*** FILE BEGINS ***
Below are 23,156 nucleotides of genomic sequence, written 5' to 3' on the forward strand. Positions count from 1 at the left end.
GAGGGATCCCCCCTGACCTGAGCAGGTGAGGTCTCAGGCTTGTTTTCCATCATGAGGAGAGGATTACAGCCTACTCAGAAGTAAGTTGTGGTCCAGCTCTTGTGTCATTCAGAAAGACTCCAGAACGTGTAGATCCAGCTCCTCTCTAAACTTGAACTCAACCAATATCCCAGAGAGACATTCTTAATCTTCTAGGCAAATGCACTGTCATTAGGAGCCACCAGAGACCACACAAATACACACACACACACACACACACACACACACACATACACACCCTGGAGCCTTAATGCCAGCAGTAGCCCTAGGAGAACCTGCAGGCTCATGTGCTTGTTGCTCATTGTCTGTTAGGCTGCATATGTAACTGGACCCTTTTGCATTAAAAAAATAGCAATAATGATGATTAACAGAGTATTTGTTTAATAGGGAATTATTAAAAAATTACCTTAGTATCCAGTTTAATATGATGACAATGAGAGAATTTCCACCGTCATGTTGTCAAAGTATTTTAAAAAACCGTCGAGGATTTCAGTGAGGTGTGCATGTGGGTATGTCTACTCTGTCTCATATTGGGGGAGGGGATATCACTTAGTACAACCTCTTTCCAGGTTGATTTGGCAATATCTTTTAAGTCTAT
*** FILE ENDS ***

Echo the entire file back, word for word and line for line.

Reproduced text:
Below are 23,156 nucleotides of genomic sequence, written 5' to 3' on the forward strand. Positions count from 1 at the left end.
GAGGGATCCCCCCTGACCTGAGCAGGTGAGGTCTCAGGCTTGTTTTCCATCATGAGGAGAGGATTACAGCCTACTCAGAAGTAAGTTGTGGTCCAGCTCTTGTGTCATTCAGAAAGACTCCAGAACGTGTAGATCCAGCTCCTCTCTAAACTTGAACTCAACCAATATCCCAGAGAGACATTCTTAATCTTCTAGGCAAATGCACTGTCATTAGGAGCCACCAGAGACCACACAAATACACACACACACACACACACACACACACACACATACACACCCTGGAGCCTTAATGCCAGCAGTAGCCCTAGGAGAACCTGCAGGCTCATGTGCTTGTTGCTCATTGTCTGTTAGGCTGCATATGTAACTGGACCCTTTTGCATTAAAAAAATAGCAATAATGATGATTAACAGAGTATTTGTTTAATAGGGAATTATTAAAAAATTACCTTAGTATCCAGTTTAATATGATGACAATGAGAGAATTTCCACCGTCATGTTGTCAAAGTATTTTAAAAAACCGTCGAGGATTTCAGTGAGGTGTGCATGTGGGTATGTCTACTCTGTCTCATATTGGGGGAGGGGATATCACTTAGTACAACCTCTTTCCAGGTTGATTTGGCAATATCTTTTAAGTCTAT